The four types of adult individuals in our model are denoted ‘1’ (AB), ‘2’ (aB), ‘3’ (ab) and ‘4’ (Ab). pi,k,l denotes the proportion of demes with i members of type 1 (genotype AB), k members of type 3 (genotype ab), l members of type 4 (Ab) and j=nikl members of type 2 (aB). We shall denote demes with that composition by (i,k,l). The mortalities of the different genotypes are m1, m2, m3 and m4, where m1=m2=m3=mu and m4mu. The expected number of offspring for the different types of mating pairs in this model would be as follows: 1 for types 11, 12 and 22; 1−θ for types 13, 14, 23 and 24; (1−θ)2 for types 33, 34 and 44. The expected number of offspring of a certain type among the offspring of an (i,k,l) deme can be calculated by considering all the pair combinations that can yield such offspring, and multiplying the number of pairs of each type within the deme by the fertility of such pair and by the proportion of the desired type of offspring among all its possible offspring. For example, an offspring of type 1 can be produced by two parents of type 1 whether or not recombination occurs, but provided mutation does not occur. In an (i,k,l) deme, this would happen on average i(i−1)(1−μ) times in a mating season. For a type 1 offspring to be produced by parents of types 2 and 4, recombination should occur but mutation should not, resulting in the term jl(1−θ)(1−μ)r. Overall, the frequency of type 1 offspring among all the offspring of an (i,k,l) deme is given byEmbedded Image(2.1)where ωi,k,l is the cumulative fertility of the (i,k,l) deme, namelyEmbedded ImageSimilarly, the frequency of offspring of type 3 among the offspring of an (i,k,l) deme would beEmbedded Image(2.2)the frequency of offspring of type 4 among the offspring of an (i,k,l) deme would beEmbedded Image(2.3)and the frequency of type 2 would beEmbedded Image(2.4)

The frequency of genotype g∈{1,2,3,4} among all migrants isEmbedded ImagewhereEmbedded Imageis the average fertility of a deme in the population.

Within an infinitesimal time period Δt, a deme of type (i,k,l) can be converted to any of 12 ‘neighbouring’ deme types in the four-dimensional space of genotype frequencies: (i−1,k+1,l), (i−1,k,l), (i,k+1,l), (i,k−1,l), (i+1,k−1,l), (i+1,k,l), (i−1,k,l+1), (i,k−1,l+1), (i,k,l+1), (i+1,k,l−1), (i,k+1,l−1) and (i,k,l−1) upon the death of a single deme member and its replacement by a young individual. With probabilityEmbedded Imagethe new member is a migrant (that can arrive from any deme in the population), and otherwise it is an offspring of that deme. The probability of a change of the form ‘death of an individual of type x and acceptance of an individual of type y’ (x,y=1,2,3,4) during a small time interval Δt would thus beEmbedded Image(2.5)where Embedded Image is the frequency of type x among the adults of deme type (i,k,l), namely i/n, j/n, k/n, or l/n. The overall change in the frequency of (i,k,l) demes during Δt would beEmbedded Image(2.6)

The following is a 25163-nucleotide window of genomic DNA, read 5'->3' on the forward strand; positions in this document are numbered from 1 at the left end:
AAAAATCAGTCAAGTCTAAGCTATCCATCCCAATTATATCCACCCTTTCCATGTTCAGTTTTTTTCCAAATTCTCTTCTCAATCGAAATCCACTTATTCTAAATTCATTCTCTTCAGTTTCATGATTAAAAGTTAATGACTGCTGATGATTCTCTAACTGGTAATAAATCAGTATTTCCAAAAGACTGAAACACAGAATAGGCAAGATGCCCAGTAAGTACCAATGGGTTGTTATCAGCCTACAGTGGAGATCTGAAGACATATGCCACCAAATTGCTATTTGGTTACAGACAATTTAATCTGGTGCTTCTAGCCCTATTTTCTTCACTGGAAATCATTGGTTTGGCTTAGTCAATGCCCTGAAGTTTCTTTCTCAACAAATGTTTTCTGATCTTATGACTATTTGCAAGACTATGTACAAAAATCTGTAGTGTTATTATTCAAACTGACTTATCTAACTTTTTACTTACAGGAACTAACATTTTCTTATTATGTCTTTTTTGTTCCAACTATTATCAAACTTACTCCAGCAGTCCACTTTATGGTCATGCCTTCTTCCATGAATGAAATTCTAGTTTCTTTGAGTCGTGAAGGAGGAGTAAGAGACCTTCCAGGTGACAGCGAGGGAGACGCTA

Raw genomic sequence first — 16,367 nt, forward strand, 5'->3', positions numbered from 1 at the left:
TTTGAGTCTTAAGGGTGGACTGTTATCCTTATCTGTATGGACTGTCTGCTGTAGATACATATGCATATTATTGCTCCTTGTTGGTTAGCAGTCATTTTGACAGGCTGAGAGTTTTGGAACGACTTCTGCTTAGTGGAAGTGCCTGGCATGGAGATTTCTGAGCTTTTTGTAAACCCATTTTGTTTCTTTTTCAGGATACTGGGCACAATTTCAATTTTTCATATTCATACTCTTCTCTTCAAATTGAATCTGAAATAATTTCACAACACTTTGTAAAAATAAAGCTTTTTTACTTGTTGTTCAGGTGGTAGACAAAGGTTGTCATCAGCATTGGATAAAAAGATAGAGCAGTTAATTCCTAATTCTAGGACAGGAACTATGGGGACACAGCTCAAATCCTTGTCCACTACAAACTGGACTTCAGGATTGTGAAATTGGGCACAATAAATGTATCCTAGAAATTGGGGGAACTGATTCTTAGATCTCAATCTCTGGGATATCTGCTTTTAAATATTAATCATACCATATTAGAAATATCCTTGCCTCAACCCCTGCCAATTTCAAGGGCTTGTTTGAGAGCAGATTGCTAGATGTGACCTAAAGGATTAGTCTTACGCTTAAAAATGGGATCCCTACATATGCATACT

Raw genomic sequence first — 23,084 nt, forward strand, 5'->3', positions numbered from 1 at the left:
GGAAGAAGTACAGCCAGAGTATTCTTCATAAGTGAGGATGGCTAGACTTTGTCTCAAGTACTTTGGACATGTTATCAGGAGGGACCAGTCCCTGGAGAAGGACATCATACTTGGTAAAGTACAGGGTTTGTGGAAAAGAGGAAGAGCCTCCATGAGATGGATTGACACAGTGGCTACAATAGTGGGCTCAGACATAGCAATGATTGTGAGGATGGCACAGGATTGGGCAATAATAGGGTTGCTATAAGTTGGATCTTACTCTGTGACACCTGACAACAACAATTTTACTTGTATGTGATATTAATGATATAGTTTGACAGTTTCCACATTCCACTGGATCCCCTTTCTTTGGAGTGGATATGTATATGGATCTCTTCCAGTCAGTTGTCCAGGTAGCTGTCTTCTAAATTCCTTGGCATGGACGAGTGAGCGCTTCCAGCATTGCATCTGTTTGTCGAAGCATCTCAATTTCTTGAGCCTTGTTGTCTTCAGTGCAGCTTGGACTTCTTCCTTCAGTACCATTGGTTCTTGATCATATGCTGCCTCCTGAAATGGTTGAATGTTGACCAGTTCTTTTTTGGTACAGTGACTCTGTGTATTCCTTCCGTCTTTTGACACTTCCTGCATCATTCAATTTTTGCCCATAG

In the model described so far, susceptibility to stress was defined as increased mortality if the individual's fertility f fell below a certain absolute threshold (f≤1−θ). To demonstrate the difference between such alleles of susceptibility to ‘absolute stress’ versus susceptibility to ‘relative stress’, we studied a model in which the fertility of an individual is determined both by its genotype and by the environment, with periods of environmental stress taking the form of 10% decrease in the fertility of all individuals. For the model described so far only individuals of types 3 and 4 experienced absolute stress in a ‘normal’ environment (and only type 4 individuals were susceptible to it), whereas in the stressful environment all individuals experienced absolute stress (and both types 1 and 4 were susceptible to it). Susceptibility to relative stress was defined as increased mortality if the individual's relative fertility was lower than its deme's average. Denoting by fg the fertility of an individual with genotype g (in the given environment) and by Embedded Image the average fertility of a deme of type (i,k,l) in the same environment, the mortality of an individual of genotype g in a deme of type (i,k,l) is then given byEmbedded Imagewith msmu. All other equations remain unchanged.

3. Results